As always we were a little stressed about getting there as I get off work so late. Suna wanted to go straight to the bank and then to the show. I wanted to grab a quick bite so we didn’t have to pay ridiculous amounts of money for microwaved barfburgers. We stopped at subway and still made it to the show a half-hour early. Having the performance only a few miles from the house is a real convenience! And CPC is very well-designed for access and egress. Traffic was almost pleasant. (See if I ever say that again!)
The opening act was an animated Welshman named Paul Freeman. He brought a rock and roll sensibility to the acoustic guitar you see in the picture.
We really enjoyed his set. Daltrey’s sound system was set perfectly for vocals accompanied by an acoustic guitar. Freeman played several originals, the a cover of Anything You Want. He wrapped up with a couple more originals and even brought a pre-teen from the audience on stage to sing with him.
While the kid was walking up, Freeman admitted, “I wish I’d known there were children in the audience a half-hour ago.’ This was in regret for dropping the F-bomb a couple of times. The kid blustered through singing his part, and Freeman made him sound good.
Then it was time for the main act.
The band was tight, moving seamlessly from one song to the next. The road crew kept the guitarists in fresh guitars, sometimes bringing Townshend more than one during a song. The show was the definition of professionalism in almost all aspects.
The sound system was perfect for the vocals, but it also provided my only complaint about the evening. It was perfect if all you wanted to hear was the vocals and the music director’s guitar. The keys were almost always buried in the mix, as you would expect for a power guitar band. Townshend’s guitar was also lost in the mix except for a few occasions where he had the dominant part. But as soon as the music director started playing, Townshend was almost inaudible.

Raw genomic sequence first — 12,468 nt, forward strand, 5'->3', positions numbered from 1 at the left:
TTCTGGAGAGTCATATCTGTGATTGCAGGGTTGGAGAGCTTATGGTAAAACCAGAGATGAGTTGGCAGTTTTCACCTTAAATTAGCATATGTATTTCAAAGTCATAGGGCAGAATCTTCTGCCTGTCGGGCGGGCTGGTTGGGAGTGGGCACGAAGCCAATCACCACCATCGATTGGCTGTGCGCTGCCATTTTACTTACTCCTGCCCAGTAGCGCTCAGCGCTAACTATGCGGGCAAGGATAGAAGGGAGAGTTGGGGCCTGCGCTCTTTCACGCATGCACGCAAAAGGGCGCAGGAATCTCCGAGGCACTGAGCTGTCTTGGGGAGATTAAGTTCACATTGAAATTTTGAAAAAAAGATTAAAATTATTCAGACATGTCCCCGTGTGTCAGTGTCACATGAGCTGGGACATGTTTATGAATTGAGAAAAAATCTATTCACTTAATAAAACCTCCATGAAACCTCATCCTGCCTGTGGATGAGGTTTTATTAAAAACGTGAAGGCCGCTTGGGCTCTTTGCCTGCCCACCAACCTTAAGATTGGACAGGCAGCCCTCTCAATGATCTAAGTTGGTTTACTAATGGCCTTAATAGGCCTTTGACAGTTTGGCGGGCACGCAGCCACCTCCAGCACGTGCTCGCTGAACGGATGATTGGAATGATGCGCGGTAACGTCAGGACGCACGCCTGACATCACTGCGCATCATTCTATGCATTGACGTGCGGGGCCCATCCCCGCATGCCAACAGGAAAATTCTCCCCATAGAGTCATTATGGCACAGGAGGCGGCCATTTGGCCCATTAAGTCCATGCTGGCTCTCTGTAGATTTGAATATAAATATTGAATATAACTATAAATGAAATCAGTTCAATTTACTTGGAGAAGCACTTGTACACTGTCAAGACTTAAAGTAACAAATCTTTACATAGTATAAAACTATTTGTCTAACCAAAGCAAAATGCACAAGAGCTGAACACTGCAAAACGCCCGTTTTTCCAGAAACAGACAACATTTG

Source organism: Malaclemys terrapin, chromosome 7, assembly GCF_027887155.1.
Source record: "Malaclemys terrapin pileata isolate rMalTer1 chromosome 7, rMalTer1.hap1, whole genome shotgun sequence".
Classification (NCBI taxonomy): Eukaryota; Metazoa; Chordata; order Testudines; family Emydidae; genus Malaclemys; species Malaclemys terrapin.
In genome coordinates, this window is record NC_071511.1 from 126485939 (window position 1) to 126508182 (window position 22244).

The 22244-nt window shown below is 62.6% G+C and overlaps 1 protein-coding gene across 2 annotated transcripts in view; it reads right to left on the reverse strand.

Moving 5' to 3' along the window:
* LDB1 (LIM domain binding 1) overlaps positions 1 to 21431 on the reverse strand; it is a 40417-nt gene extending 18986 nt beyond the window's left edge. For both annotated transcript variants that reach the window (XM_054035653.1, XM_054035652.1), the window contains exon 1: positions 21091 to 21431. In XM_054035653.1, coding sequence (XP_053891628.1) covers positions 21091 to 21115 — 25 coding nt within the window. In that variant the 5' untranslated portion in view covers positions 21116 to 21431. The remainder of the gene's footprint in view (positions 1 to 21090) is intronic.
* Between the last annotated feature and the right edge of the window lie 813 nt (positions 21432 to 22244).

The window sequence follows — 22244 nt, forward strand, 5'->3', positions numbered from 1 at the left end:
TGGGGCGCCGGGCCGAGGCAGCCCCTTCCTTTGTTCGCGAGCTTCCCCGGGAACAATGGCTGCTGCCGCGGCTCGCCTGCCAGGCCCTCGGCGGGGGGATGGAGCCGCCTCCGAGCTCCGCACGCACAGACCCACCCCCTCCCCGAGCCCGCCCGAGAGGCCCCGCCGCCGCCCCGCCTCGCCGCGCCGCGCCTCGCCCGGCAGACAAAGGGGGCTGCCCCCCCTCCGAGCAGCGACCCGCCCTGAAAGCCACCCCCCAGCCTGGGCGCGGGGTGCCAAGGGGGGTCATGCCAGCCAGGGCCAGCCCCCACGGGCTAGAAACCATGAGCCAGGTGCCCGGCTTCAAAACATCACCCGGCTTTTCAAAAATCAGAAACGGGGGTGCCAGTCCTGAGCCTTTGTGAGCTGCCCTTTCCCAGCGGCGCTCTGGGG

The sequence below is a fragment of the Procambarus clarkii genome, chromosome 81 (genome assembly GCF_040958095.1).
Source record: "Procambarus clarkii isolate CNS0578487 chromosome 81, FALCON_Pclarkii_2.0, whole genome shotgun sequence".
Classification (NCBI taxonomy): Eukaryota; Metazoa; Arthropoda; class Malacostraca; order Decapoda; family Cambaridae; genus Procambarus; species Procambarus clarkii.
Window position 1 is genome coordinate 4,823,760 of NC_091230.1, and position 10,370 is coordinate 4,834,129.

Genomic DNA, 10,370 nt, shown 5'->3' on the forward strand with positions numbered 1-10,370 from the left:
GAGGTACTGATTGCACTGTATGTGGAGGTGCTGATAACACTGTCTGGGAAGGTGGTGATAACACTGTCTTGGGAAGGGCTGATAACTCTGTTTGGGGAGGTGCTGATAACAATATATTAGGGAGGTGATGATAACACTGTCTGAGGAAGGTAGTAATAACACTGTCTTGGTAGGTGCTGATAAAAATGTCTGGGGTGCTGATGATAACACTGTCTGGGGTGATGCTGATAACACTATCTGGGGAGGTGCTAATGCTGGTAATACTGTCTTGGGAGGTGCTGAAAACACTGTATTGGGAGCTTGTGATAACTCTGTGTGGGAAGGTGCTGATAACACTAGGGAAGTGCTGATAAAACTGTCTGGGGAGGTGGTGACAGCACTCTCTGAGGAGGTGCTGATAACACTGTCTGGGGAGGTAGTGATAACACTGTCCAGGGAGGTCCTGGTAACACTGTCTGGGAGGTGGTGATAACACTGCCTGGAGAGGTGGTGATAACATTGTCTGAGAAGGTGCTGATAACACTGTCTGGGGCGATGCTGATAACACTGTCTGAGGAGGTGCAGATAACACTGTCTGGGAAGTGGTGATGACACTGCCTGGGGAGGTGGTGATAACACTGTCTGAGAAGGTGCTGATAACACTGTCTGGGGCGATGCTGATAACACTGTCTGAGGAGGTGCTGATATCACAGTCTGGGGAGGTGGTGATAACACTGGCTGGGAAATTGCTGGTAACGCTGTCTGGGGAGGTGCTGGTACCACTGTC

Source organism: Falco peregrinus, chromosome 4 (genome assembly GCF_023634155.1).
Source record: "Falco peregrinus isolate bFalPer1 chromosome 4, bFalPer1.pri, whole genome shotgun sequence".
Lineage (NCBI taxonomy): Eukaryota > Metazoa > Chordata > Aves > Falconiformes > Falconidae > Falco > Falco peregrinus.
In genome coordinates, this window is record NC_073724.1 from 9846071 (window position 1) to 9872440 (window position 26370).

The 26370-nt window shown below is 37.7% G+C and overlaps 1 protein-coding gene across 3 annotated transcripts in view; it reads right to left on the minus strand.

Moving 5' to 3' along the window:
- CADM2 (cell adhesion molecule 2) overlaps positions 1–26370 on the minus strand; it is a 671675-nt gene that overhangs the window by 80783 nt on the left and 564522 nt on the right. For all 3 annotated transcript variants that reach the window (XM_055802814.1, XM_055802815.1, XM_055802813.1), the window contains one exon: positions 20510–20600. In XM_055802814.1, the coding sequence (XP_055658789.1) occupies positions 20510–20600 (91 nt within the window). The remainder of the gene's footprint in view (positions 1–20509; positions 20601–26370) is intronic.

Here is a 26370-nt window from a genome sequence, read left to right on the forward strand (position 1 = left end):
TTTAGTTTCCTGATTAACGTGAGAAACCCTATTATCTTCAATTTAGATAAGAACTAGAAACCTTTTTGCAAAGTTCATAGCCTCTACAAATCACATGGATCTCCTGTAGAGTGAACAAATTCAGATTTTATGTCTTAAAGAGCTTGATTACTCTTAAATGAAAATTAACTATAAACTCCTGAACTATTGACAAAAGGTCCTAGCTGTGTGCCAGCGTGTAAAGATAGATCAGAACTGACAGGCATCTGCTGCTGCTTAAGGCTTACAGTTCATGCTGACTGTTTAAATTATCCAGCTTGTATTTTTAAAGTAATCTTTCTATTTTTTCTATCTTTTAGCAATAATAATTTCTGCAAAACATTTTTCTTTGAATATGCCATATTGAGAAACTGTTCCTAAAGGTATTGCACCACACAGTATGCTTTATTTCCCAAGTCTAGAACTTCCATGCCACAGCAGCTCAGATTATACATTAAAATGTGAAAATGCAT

The bass player played a Fender (Precision, I think) with an octave doubler. The lower octave was mixed a little hot, which really muddied the sound. When the drums joined in, the low frequencies had all the punch of day-old oatmeal. In short, the equipment was state-of-the-art; the mix was not. The one bright spot to a fellow bass player was when he switched to upright bass. When he did that, the nervousness drained from his body and he just played. Not only that, the sound was clear and perfect—even with the rest of the band playing.
One unique idea Daltrey brings to this tour is to post mp3s of every performance. I would suggest you check out his “Johnny Cash Medley” or the whole thing, but you’d have to buy the download to hear more than 30 seconds of any song or more than part of the intro to the Cash medley.
There were a couple of times the band stopped playing, so you could say there was an encore even though the band never really left the stage. But really, Daltrey just kept going until he could’t sing anymore. I hope he sees it as a kindness that we all left when he said goodnight instead of demanding more.
If you get a chance to see one of the other tour stops, do so.